Table 3 contains a summary of the results. The table shows the percentage of responses in each class (AA1, AA1&AA2, AA1&AA2&AA3) for each question. Questions with sub-questions have been combined by taking the weighted average of the results from the sub-questions. Cases where one condition shows a significant increase in responsiveness are marked by an asterisk (*). The results provide inconclusive support for our hypothesis. The synthesized condition appears to show no notable increase in the proportion of AA1 answers. Likewise, the AA1&AA2 and AA1&AA2&AA3 cases provide little in the way of conclusive evidence to suggest an effect.
|date of birth||91.8*||90.1||95.5||94.8||99.6||99.6|
There is a certain amount of variability in these results, including cases where the human condition appears more responsive than the synthesized condition. A possible factor that may contribute to this variability is the "delivery" of each question. That is, prosodically "marked" questions are likely to influence the conciseness of the user's answers and so may account for the unexpected results. This claim will require further analysis to substantiate.
Even though this analysis of effects of the human versus synthetic speech provides inconclusive support for our hypothesis, it has served to demonstrate the utility of the behavioral coding scheme for evaluating alternatives in dialogue.
Our behavioral coding scheme provides a useful metric for performing an objective evaluation of user behavior. Such an evaluation procedure can be complemented with subjective user feedback to provide an empirically-based evaluation of a protocol. Furthermore, when incorporated into an iterative design process for refining protocols, the behavioral coding scheme provides a powerful tool for developing an effective ASQ. In particular, the behavioral coding scheme aids ASQ development in a number of respects, including:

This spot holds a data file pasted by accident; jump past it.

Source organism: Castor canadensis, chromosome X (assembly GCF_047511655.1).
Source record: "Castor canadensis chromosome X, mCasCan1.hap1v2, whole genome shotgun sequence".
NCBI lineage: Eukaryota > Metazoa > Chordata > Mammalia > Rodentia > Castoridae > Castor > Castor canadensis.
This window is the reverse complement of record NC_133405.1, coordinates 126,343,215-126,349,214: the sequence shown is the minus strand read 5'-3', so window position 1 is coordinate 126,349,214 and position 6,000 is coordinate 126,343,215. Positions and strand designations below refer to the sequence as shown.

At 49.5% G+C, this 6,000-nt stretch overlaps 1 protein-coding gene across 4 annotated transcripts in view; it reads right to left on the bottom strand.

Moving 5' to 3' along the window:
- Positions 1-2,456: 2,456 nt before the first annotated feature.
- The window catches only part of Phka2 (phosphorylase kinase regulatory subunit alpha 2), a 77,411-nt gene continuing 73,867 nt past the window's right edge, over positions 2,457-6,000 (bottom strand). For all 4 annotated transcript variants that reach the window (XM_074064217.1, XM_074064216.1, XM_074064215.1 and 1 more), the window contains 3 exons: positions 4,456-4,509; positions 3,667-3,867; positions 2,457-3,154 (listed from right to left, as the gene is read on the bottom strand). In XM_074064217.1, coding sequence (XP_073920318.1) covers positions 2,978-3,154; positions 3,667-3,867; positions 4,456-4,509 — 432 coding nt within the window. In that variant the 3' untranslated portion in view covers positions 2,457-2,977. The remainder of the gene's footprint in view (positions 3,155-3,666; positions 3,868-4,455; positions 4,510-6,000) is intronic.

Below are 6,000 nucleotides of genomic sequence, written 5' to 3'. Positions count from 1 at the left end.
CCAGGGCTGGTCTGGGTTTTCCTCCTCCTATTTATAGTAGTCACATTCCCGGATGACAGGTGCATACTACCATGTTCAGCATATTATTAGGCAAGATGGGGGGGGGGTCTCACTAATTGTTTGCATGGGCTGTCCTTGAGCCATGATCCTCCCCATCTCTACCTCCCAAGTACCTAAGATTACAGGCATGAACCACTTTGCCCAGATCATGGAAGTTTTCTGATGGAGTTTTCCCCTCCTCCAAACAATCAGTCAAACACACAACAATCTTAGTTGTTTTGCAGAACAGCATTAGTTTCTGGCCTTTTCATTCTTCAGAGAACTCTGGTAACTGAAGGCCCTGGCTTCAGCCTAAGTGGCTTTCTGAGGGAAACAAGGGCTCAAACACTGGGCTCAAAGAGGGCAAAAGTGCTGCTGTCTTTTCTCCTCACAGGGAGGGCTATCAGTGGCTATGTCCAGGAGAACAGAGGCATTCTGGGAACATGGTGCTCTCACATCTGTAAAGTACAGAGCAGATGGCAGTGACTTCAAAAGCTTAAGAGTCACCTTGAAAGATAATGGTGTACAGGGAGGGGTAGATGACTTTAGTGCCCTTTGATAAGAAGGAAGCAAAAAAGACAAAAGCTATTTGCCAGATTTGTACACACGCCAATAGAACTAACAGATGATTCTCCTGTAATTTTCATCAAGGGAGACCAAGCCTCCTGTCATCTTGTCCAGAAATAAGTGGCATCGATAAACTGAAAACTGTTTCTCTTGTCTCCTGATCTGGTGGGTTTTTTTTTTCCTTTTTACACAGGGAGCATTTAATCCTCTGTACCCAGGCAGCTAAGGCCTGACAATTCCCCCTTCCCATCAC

The behavioral coding scheme described is intended for summarizing user responses only. It would be possible to extend the scheme to cover aspects of interviewer (or system) behavior. Although it was designed in the context of the Census task, it should be possible to adapt it easily for use in other spoken language system tasks.
We have presented a coding scheme for classifying the behavior of users interacting with an ASQ. This coding scheme provides a basis for evaluating the effectiveness of ASQ dialogues based on quantifying the responsiveness of users. We have made extensive use of the coding scheme in the Census task for designing the dialogue of a prototype ASQ and measuring the system's effectiveness. This paper has provided detailed account of the behavioral coding scheme and discussed some of its uses. We reported on an experiment in which we measured the inter-rater agreement between two labelers, with respect to the coding scheme, to be 91.3 percent. Also, we demonstrated the utility of the coding scheme in testing the hypothesis that synthesized speech would elicit more concise responses thatn recorded human speech when used for system prompts. Our results provided inconclusive support for this hypothesis.
Cole, R., Novick, D., Fanty, M., Vermeulen, P., Sutton, S., Burnett, D., and Schalkwyk, J. 1994. A prototype voice-response questionnaire for the U.S. Census. Proceedings of the International Conference on Spoken Language Processing (ICSLP '94), Yokohama, Japan, 683-686.
Esposito, J., and Rothgeb, J. 1992. Behavior coding manual: CATI/CAPI overlap. Draft report, Bureau of Labor Statistics, Bureau of the Census.
Lander, T. 1994. Behavior code guide. Internal report, Center for Spoken Language Understanding, Oregon Graduate Institute.
LLoyd, P. The role of clarification requests in children's communication of route directions by telephone. Discourse Processes, 15, 357-374.
1. The specific information requirements were laid out by the U.S. Bureau of the Census in accordance with the contents of the written Census questionnaire.
2. See Lander (1992) for a more detailed account of the behavioral coding scheme, including labeling conventions.
This paper was published as Sutton, S., Hansen, B., Lander, T., Novick, D., & Cole, R. (1995). Evaluating the effectiveness of dialogue for an automated spoken questionnaire, Empirical methods in discourse: Interpretation & generation, Papers from the 1995 AAAI Symposium, Technical Report SS-95-06, Menlo Park, CA: AAAI Press, 156-161.